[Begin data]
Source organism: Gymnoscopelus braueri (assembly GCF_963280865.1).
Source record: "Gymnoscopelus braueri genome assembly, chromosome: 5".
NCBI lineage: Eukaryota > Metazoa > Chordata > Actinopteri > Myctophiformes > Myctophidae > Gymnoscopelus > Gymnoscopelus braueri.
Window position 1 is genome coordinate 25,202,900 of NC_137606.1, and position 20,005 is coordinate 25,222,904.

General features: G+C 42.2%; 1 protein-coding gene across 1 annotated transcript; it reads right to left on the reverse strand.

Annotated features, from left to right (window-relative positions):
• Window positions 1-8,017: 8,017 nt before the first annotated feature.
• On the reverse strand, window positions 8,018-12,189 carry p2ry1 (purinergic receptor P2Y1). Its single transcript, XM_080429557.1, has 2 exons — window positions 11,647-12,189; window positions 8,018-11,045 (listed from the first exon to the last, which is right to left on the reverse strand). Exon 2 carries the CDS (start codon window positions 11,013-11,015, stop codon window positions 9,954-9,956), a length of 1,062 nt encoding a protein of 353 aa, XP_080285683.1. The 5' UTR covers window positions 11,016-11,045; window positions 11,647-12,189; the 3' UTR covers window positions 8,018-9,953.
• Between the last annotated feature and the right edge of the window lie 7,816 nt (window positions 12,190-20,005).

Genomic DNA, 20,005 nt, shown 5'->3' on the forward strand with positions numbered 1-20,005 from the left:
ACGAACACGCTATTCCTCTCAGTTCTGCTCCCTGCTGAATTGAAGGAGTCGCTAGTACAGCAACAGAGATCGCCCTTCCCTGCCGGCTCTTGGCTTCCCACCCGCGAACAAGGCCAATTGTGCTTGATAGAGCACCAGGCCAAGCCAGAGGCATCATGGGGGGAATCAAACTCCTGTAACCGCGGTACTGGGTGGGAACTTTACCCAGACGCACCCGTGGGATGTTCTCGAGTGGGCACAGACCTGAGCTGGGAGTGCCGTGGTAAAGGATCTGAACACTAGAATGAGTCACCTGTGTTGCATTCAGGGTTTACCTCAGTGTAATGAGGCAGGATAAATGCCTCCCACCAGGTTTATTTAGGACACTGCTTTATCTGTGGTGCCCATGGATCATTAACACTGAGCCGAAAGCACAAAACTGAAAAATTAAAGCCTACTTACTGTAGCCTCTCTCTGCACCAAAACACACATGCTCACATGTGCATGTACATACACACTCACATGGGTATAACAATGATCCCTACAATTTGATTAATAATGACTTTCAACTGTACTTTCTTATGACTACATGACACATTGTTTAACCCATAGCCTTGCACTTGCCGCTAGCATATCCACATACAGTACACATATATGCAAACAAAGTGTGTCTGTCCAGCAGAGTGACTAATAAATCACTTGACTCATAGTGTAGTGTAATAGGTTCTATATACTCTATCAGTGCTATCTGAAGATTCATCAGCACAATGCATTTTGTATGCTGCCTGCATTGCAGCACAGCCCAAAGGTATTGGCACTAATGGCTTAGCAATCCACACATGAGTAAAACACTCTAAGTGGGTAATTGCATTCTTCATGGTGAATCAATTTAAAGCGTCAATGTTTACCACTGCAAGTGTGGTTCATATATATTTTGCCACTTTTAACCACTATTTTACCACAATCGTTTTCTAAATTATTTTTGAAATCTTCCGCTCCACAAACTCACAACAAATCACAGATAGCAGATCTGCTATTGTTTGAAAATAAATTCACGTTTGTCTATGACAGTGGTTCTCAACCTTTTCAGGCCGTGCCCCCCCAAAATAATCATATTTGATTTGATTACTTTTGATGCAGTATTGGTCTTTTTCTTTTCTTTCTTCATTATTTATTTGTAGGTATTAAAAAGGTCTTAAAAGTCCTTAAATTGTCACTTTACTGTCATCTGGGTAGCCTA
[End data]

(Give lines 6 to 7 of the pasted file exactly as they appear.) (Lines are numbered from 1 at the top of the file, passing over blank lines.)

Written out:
Annotated features, from left to right (window-relative positions):
• Window positions 1-8,017: 8,017 nt before the first annotated feature.